Another sanctioned vessel, the Playa Pesmar Uno, was detained by the Argentine coast guard in 2018 for carrying illegally caught fish, including hake, haddock, squid and skate.
Valentine said she was pleased with these sanctions due to the Spanish fleet’s long history of turning off their AIS.
”There are many governments who have AIS regulations which do not strongly enforce or monitor them,” Valentine told Mongabay. “And I found that the Spanish government is one of the best countries when it comes to enforcing that law and holding its distant-water fishing fleet accountable.”
Valentine added that the sanctions shouldn’t be interpreted as a “slap on the wrist” but that they have profound implications.
“Some of those fines are quite large, and that is a serious financial loss for these companies,” Valentine said. “But it also means that folks are going to be looking at these vessels from now on, and steeper fines in the future can result in loss of licenses or insurance. There’s some big risks there that will make these companies unable to operate financially” should they resume flouting AIS rules.
‘Environmental time bomb’
Schvartzman said he hopes the sanctions will change the behavior of the Spanish fleet, but pointed out that even the large fines won’t stop most of the vessels from fishing since they amount to a “penny” for large companies. Additionally, he said that even if the boats don’t enter Argentina’s EEZ, the environmental impacts of the fishing activities in this area will remain the same.
“Right now, people are starting to understand that the problem is not just if one vessel gets inside the EEZ and fishes illegally, but to have this huge fleet just at the border of the [Argentine] sea, this ‘city of light,’ as it’s called,” Schvartzman told Mongabay. “This is the main problem.”
Besides the handful of Spanish trawlers, about 195 foreign-owned jiggers — boats that shine bright lights into the water to attract and catch squid — are currently gathered along the Argentine coast, and others are en route. At the height of the squid fishing season here in mid-February, Schvartzman said he expects about 500 to 600 foreign vessels to assemble just outside the country’s EEZ in international waters, including those flagged to China, South Korea, Taiwan and, of course, Spain. In the past, he said, there have also been vessels flagged to Portugal and Russia.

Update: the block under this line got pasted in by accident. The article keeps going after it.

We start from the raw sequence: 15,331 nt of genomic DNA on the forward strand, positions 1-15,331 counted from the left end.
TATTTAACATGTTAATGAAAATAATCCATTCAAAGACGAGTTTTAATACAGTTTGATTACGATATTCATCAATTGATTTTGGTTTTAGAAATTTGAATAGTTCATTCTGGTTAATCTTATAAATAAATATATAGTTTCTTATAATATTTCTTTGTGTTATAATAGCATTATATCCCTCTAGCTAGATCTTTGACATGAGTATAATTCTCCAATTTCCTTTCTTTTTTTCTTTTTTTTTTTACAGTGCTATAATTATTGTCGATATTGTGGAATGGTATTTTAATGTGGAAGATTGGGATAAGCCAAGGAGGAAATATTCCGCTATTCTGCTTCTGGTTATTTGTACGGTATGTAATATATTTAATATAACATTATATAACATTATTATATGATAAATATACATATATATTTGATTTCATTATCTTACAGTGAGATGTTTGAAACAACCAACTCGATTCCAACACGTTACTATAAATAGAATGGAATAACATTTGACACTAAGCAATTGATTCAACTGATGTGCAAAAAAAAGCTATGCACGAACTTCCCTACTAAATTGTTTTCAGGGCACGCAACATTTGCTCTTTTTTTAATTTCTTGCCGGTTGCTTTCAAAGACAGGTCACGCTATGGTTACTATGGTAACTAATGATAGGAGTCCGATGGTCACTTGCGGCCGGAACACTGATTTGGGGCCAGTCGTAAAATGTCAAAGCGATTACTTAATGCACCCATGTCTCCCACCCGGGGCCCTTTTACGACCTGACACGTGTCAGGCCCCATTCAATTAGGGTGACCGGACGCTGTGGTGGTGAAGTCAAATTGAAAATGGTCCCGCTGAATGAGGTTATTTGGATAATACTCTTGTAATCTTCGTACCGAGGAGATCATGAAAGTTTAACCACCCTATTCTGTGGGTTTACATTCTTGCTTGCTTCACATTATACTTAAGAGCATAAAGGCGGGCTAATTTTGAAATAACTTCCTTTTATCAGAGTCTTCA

“The big problem is this huge fleet that fishes without any regulation, any control,” Schvartzman said. “It’s an environmental time bomb.”
Schvartzman said fishing activities in this area need to be better regulated and monitored, and added there’s also a need for more information about the conservation statuses of fished species, particularly squid.
“Someday, the fishery will collapse,” Schvartzman said. “Squid is the core of the food web. Squid is the main food for hake — that’s one of the most fished species — but squid is also food for marine mammals like dolphins, sperm whales, sea lions, elephant seals and also a key food for penguins, albatrosses and other bird species. When you overfish squid, you have an impact on the whole ecosystem.”
Schvartzman said he’s hopeful the new Argentine government, which came into power last month, will search for a solution to these fishing issues, despite the administration’s proposal to significantly reduce environmental protections, including a deregulation of the fishing sector. However, Schvartzman said he doesn’t believe the proposal will pass into law, given significant pushback from fishers and environmentalists.
Valentine said she hopes other countries become more conscious of what is happening in fishing hotspots like the one in the waters off the Argentinian coast and that, like the Spanish government, they will take measures to rein in illegal fishing activities.
“It’s really important for all countries to be aware of what their fleets are doing worldwide,” Valentine said, “especially those fleets that are being subsidized by governments and taxpayers to fish. We want to make sure that all maritime laws are being followed, both for safety and for conservation measures.”
Elizabeth Claire Alberts is a senior staff writer for Mongabay. Follow her on Twitter @ECAlberts.
Banner image: Bottom trawler Ivan Nores, one of the sanctioned vessels. Image © Kate Davison / Greenpeace.